Here is a simpler summary of what just happened: this was the first official shot across the bow of the USD status as a global reserve currency, and not by America's adversaries but by its closest allies. And once those who benefit the most from the status quo openly revolt against it, the countdown to the end of the USD reserve status officially begins.

* * *

When asked to comment on the letter, the Treasury Department issued a statement saying “entities that transact in trade with the Iranian regime through any means may expose themselves to considerable sanctions risk, and Treasury intends to aggressively enforce our authorities.”

The US ire was sparked by the realization - and alarm - that cracks are appearing in the dollar's reserve status, opponents of Instex argue - at least for public consumption purposes - that the mechanism is flawed because the Iranian institution designated to work with Instex, the Special Trade and Finance Instrument, has shareholders with links to entities already facing sanctions from the US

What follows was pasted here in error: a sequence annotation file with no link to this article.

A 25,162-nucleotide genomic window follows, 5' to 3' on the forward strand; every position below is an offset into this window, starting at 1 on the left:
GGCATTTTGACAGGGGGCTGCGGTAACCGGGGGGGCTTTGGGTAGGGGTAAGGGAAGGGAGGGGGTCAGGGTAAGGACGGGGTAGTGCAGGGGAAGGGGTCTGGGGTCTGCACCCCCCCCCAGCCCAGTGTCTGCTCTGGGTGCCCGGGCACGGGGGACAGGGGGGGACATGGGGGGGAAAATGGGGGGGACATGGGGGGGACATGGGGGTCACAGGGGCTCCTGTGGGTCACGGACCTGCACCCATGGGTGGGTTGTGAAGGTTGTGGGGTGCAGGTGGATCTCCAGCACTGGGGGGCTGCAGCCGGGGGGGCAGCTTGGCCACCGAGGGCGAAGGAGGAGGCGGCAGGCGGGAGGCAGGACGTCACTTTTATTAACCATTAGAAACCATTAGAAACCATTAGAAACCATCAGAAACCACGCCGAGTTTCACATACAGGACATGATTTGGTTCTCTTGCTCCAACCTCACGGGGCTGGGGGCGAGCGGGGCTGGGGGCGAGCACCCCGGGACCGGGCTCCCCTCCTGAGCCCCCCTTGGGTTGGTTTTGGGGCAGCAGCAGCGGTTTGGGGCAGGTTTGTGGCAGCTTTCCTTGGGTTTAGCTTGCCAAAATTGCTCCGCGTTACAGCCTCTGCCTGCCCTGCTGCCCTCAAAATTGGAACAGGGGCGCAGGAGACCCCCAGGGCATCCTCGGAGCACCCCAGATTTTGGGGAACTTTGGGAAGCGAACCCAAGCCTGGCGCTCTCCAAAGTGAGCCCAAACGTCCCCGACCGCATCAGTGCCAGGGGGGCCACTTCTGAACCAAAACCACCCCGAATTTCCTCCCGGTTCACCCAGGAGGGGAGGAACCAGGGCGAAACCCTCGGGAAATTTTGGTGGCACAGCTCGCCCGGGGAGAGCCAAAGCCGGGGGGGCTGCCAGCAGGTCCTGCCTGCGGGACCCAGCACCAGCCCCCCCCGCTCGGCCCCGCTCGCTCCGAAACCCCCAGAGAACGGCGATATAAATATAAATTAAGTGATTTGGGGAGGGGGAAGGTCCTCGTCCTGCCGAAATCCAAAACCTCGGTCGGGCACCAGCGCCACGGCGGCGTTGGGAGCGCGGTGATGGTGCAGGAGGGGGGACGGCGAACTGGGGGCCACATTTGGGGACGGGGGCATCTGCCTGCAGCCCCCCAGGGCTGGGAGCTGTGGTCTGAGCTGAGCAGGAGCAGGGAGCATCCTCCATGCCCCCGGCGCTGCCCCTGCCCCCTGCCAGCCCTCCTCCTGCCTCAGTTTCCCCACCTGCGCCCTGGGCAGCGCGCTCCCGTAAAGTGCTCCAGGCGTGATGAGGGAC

Separately, during a visit to London on May 8, Mike Pompeo also warned that there was no need for Instex because the US allows for humanitarian and medical products to get into Iran without sanction.

“When transactions move beyond that, it doesn’t matter what vehicle’s out there, if the transaction is sanctionable, we will evaluate it, review it, and if appropriate, levy sanctions against those that were involved in that transaction,” Pompeo said. “It’s very straightforward.”

In conclusion, one month ago we said that "In 2018, Europe made a huge stink about not being bound by Trump's unilateral breach of the Iranian deal, and said it would continue regardless of US threats. But now that the threats have clearly escalated, and Washington has made it clear it won't take no for an answer, it will be interesting to see if Europe's resolve to take on Trump - especially in light of the trade war with China - has fizzled. "

The answer, it appears is that Europe felt unexpectedly emboldened, just hours before Trump's meeting with Xi, and that it is ready and willing to call Trump's bluff; it goes without saying, that if the US does indeed retaliate and proceed with sanctions against European banks, than the global trade war is about to turn far, far uglier.

Reprinted with permission from ZeroHedge.

Trump To Unleash Hell On Europe: EU Announces Channel To Circumvent SWIFT And Iran Sanctions Is Now Operational